1. Never completely trust an “I wanna go!!!” Save yourself the heartache. Don’t get excited until you’re all on the road / at the party … etc.
  2. Asking “Do you want to go on a road trip?” is the same as asking “Do you like road trips?” It gives you no indication of whether the person will actually go on a road trip with you on any day you suggest.
  3. Instead, ask, “Do you want to go camping at Location Alpha with myself and so-and-so from the umpteenth of Mayvember to the impteenth of Apruary? It’ll cost $300. We’re leaving by 19:07 and returning by 15:29.”
  4. Remember that your friends are still your friends, even if they keep bailing on you. “Love is patient, love is kind. It does not envy, it does not boast, it is not proud. It does not dishonor others, it is not self-seeking, it is not easily angered, it keeps no record of wrongs. Love does not delight in evil but rejoices with the truth. It always protects, always trusts, always hopes, always perseveres.” 1 Corinthians 13:4-7

Sometimes, I feel that righteousness alone would not actually be that hard. (Now really, it is, but let us conjecture for a short while.) That would be to claim, perhaps rightly, that you are in the right and have been wronged and there’s no argument about it anymore.

But to have righteousness with grace and mercy and peace is another thing completely. To be in the right but not to boast, or be proud, or seek to dishonour others by pointing out that you were in the right (unlike somebody), and not be easily angered, and yet after that to keep no record of wrongs, and then following all the aftermath to still want to trust and hope and persevere? This is where the Bible gives us a far far higher standard than to merely be righteous.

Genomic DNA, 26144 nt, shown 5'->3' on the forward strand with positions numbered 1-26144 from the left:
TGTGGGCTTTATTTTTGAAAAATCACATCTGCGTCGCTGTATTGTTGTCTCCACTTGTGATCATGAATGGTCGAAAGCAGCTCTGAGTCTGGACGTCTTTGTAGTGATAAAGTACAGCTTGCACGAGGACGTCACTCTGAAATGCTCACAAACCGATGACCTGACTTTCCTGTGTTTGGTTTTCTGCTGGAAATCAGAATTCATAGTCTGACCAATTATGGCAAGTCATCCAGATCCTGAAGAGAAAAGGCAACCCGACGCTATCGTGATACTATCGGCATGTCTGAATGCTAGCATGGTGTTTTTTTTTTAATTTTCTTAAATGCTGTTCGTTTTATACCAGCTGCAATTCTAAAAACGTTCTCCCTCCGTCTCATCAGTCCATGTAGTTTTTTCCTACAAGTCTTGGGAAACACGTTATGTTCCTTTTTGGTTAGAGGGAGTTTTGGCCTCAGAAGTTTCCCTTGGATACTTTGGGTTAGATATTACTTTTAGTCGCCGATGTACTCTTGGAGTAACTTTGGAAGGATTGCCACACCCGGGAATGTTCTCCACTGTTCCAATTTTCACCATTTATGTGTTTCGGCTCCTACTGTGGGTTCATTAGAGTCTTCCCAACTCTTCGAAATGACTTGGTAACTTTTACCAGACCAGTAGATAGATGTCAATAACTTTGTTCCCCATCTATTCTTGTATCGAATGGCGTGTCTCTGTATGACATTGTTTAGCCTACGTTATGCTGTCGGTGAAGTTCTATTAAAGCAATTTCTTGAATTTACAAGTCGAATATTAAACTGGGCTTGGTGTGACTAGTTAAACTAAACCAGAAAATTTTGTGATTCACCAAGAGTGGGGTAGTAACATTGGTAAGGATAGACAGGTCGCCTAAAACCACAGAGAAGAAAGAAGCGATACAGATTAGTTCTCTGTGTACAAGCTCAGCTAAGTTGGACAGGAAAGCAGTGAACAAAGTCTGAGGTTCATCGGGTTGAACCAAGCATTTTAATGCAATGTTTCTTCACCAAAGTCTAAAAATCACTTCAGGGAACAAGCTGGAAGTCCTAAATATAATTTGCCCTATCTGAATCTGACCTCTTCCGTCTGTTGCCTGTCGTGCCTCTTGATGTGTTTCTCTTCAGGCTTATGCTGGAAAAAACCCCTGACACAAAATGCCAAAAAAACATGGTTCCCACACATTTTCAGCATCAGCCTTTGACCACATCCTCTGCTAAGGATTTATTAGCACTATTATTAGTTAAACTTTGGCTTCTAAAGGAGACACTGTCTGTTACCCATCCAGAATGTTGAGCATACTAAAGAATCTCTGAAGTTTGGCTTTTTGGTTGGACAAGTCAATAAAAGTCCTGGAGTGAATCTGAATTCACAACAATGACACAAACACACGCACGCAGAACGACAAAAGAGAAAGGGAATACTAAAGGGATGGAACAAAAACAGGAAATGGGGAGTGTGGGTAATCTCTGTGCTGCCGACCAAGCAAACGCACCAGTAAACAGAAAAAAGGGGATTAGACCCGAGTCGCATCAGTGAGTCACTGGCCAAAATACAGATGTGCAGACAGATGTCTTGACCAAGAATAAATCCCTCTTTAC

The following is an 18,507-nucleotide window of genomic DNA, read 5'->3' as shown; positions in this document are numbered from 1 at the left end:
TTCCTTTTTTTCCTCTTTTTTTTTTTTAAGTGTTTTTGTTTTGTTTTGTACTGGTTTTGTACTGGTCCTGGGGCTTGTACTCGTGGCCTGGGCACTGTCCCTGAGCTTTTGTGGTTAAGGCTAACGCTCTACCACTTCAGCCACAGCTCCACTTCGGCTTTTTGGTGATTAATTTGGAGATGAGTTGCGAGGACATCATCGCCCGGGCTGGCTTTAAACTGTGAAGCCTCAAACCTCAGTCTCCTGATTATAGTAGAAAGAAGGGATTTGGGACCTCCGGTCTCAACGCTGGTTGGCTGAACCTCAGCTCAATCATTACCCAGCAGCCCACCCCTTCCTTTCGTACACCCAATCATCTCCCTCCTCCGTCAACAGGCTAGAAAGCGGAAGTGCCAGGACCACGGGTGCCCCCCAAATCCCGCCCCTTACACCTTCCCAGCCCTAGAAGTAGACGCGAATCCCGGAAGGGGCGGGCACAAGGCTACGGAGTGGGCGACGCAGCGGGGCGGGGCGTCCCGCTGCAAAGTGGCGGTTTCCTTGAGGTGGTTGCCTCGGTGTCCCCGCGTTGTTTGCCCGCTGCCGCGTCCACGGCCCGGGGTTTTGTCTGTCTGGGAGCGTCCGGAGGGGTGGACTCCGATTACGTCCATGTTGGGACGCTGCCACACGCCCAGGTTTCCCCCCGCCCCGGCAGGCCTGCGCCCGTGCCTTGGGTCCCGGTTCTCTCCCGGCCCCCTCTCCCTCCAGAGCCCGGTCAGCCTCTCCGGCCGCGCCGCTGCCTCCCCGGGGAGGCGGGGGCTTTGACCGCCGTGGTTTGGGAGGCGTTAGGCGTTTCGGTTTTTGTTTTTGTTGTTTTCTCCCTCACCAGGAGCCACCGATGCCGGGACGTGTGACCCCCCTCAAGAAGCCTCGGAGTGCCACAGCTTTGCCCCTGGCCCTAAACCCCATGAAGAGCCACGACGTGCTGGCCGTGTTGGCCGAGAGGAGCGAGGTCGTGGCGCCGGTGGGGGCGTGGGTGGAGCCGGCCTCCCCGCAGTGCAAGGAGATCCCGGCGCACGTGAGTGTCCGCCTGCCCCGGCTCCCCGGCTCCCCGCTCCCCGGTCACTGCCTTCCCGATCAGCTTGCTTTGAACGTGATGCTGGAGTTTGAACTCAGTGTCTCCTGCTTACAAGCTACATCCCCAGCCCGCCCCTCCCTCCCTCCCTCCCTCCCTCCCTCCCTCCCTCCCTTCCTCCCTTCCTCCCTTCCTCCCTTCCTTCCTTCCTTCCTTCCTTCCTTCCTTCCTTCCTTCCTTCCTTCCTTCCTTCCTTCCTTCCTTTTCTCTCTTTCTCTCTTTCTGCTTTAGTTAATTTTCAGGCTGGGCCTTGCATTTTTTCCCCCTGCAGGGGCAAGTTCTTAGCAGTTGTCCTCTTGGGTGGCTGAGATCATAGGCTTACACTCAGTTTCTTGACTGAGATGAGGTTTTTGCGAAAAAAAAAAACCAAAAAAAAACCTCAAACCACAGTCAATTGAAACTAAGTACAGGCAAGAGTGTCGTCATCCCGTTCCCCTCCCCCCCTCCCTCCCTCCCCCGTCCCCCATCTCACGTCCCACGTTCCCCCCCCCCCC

Waiting

Waiting, a topic which reminds me about why this blog exists. The point is to dwell on and consider ideas, expressing thoughts and testing them so that I give myself a mnemonic in some ways about certain themes and concepts that emerge as I write.

A long-ish while ago I wrote about learning to see “waiting” as an activity that is not a totally passive thing, but like waitressing. “Waiting” (tables) does not mean kicking back, relaxing, and zoning out. “Waiting” (tables) is certainly not constantly pestering where you are serving. “Waiting” (tables) is more like approaching to do what should be done at the suitable time, and hanging back at suitable times.

Now don’t take my waitressing advice too seriously in a restaurant business sense, as I once infamously waitressed a few times one summer, on my way to discovering what I am and am not good at. You can guess whether I was or was not good at waitressing. Anyhow, this past Sunday, I was reminded about waiting once again, but from a different perspective. God waits for us. Why doesn’t He reveal Himself to everyone if He wants humanity to worship Him? Why doesn’t He change us instantly if He really wants us to be a certain way, or be a certain kind of person? Why doesn’t He this or that and whatnot? Sometimes He waits for us to change our attitude first and return to Him broken and contrite; then, at the suitable time, He acts.